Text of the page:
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2019 © Robert Bowman - Email: rob.bowman.uk@icloud.com

HIGH-RISE, 2012

Exploring the structural urban landscape and exploring how people interact with these everyday habitual monuments. Built for purpose the aesthetic qualities are not necessarily a major factor when designing a block of flats. Interaction or lack of draws Rob to these monuments. The spaces have been created for people but Rob aimed to produce a series that hints at the lives behind each window.

The building is a 1966 high- rise residential building that was created to solve the housing crisis in Newcastle upon Tyne. There are social and psychological implications of living in a high- rise, there are many negative factors that can affect the residents. High-rise apartment building are often associated with dystopian futuristic cinema. The floors above the inhabitants can create a overwhelming sense of crushing from the concrete & lives above them. Depending on which floor you live, you have unknowingly been entered into a hierarchy model. No matter your social standings there will be people/ families above or below.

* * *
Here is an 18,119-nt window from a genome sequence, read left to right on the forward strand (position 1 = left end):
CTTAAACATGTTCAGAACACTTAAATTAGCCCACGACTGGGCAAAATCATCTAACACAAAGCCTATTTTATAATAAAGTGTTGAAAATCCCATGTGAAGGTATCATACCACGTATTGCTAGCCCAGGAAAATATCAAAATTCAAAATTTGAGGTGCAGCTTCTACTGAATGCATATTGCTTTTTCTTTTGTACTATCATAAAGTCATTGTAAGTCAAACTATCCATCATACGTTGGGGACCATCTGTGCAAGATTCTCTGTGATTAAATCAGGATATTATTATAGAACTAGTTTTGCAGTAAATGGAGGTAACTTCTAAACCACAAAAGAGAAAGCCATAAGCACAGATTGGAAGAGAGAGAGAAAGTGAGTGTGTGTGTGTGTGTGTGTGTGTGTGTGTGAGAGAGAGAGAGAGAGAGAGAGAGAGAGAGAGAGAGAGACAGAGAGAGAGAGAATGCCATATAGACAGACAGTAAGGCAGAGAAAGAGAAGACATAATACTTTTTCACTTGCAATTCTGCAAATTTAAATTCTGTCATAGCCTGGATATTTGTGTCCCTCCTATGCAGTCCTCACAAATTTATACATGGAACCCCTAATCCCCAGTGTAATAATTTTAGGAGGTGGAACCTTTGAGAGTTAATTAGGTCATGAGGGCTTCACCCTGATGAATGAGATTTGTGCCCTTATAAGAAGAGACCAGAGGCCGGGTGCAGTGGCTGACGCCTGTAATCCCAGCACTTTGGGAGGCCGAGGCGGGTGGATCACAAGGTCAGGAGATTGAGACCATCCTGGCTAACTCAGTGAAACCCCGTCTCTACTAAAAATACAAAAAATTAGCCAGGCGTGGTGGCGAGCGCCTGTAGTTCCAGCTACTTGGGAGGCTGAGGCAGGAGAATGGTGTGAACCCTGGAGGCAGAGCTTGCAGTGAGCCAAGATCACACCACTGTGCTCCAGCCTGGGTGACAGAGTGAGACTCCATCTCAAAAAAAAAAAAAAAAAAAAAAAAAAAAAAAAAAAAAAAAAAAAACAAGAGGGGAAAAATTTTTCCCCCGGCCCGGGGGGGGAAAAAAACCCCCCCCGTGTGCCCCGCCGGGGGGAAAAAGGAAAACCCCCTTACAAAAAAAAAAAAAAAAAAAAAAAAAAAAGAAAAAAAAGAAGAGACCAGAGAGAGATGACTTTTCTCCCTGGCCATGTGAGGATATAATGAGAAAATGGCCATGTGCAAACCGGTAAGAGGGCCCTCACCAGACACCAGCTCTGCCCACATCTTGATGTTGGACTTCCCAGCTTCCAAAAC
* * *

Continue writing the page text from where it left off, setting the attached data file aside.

The decision to use video over photography was based around narrative structure. In a photograph the narrative is an interpretation of what the photographer has created in a single frame. Using video in place of photography the subject can be captured at a rate of 24f/s. This ever-changing landscape is captured in real time. The building itself ages, the glow from the lamps and televisions flickering is the only inclination that the image is moving and proof there is life behind the brutal facade.

Door to One Hundred and Twenty Eight Rooms, 2012.

Archival matt print 16.4" x 23.4"